The Power of Confession

Acts 19 

May 7

No one wants to look bad. The perfect example of this is social media. No one is ever like I want to post that picture that is the most authentic version of me. We want the absolute best version of us on the internet, with all the cropping and filters and perfect lighting we can find. I definitely understand why. The internet is forever. This does go into our real lives though, too. 

We all have video cameras on the front of our phones. I am very thankful that I grew up in an era where if you said something dumb only the people within earshot knew. People in general are more afraid of trying new things publicly because they are afraid of it ending up on snapchat or insta or as a meme. I think most of us realize that many of the stories or memes we see don’t reflect that whole person’s life. 

We all make mistakes. I feel like our flow chart for mistake making is in the wrong order though. The first thought for me is either towards the person or towards God and then we normally don’t want anyone else to find out. Once again no one enjoys looking bad, not even me. 

In Acts 19.11-20 Paul is in Ephesus and an incident occurs where the sons of a Jewish priest try to perform an exorcism. Exorcists were common during this time period. Exorcists would claim a name of high power, during their exorcisms, thinking the higher power the name, the higher the percentage chance of an exorcism . The sons of Sceva made an error this time. They claimed the name of Jesus as the source of their power and they weren’t following Jesus. They said it works for Paul and it should work for us. That really isn’t how the name of Jesus works though. The man with the spirits attacks the sons of Sceva and beats them and sends all seven running away naked. That was a bad day for those brothers. 

Word of this incident spreads around the region and in v. 18 “Also many of those who were now believers came, confessing and divulging their practices.” People realized how wrong the magic arts were after hearing about the sons of Sceva. These were people who were already believers and still had these books and maybe were still practicing magic arts.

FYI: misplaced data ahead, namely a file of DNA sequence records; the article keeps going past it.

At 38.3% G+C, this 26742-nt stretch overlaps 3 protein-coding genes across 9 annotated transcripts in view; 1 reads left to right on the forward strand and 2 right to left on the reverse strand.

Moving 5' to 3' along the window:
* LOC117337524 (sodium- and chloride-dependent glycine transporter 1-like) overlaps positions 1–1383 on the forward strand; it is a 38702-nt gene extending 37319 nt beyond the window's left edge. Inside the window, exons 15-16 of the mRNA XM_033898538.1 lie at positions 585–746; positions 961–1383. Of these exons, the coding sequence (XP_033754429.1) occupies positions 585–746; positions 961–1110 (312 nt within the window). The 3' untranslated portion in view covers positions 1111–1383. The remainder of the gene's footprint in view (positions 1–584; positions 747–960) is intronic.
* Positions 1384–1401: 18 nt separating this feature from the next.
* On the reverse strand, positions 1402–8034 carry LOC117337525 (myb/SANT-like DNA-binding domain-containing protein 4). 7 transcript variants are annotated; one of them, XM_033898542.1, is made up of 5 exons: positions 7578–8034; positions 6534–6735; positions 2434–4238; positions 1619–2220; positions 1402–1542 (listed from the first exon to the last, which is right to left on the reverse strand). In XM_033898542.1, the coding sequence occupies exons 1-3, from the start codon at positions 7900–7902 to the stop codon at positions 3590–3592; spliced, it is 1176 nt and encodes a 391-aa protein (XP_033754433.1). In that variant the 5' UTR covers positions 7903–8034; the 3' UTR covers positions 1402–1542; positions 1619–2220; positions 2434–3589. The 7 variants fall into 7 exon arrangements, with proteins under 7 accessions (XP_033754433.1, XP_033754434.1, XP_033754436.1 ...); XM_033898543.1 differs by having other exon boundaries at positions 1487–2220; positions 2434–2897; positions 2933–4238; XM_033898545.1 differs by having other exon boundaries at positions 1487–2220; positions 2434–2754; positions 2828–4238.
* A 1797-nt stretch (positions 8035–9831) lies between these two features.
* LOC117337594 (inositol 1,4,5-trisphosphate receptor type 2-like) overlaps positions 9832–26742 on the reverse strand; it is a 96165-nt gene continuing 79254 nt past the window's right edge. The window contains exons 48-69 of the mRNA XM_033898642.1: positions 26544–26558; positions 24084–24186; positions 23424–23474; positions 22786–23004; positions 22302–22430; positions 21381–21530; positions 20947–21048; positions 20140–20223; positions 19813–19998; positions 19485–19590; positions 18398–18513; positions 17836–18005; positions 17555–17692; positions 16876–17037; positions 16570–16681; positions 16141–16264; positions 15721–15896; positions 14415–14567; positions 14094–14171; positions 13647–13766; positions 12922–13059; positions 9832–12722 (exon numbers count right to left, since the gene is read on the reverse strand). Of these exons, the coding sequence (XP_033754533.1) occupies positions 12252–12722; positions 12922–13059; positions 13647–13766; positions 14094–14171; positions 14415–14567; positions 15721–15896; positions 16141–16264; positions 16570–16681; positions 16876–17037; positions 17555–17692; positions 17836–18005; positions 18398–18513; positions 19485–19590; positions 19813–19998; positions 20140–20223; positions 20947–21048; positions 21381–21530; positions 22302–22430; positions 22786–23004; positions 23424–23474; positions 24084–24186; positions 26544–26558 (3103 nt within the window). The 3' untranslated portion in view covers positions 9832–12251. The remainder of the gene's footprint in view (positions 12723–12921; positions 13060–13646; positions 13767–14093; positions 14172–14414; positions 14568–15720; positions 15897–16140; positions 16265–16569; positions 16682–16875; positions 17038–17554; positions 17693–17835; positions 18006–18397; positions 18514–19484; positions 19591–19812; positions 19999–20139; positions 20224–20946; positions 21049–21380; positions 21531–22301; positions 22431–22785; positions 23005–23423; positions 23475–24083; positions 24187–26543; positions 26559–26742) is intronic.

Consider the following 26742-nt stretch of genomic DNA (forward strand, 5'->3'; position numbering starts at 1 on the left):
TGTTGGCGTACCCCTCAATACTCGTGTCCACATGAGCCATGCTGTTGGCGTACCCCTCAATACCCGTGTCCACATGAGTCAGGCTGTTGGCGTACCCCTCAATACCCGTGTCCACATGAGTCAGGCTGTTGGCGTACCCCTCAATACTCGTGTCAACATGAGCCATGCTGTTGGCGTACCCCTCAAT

I admire the people of Ephesus for this one. When they figured out something was wrong, they confessed and divulged their practices. When there is a sin that has more power in our life, we don’t come and confess it. We want to have victory over it or be healed of it before we confess it. We want to have a problem, fix it ourselves and then tell everyone about it. This is to our detriment. In darkness sin can grow. If you confess it to someone, your problem will not magically go away but, it’s the start in the right direction. 

Most alcoholics don’t think they have a drinking problem. The first of the twelve steps in recovery is admitting that you cannot manage your own life. (I actually wonder if many Christians get past this first step.) 

Admitting you have made a mistake is half the work. You can find a trustworthy individual to talk about what you are struggling with and in doing so you can take a little more ground on the thing that you are working on. 

Everyone likes confession until they have something to confess. It is worth the time and the embarrassment. The church in Ephesus after they burned their magic books kept growing. It says in v. 20 that “the word of the Lord continued to increase and prevail mightly.” I want that for my church and for myself. Bite the bullet and let’s take some medicine and see God work.

Thank you for sticking around. I have enjoyed writing for you guys this week. 

-Daniel (Dan, Danny) Wall

Questions for Reflection and Discussion

  1. How does this relate to your everyday life? What is your experience with confession – or not confessing?
  2. What is the problem with believing but not confessing?
  3. What is the power of confessing? Prayerfully consider if there is something you need to confess.

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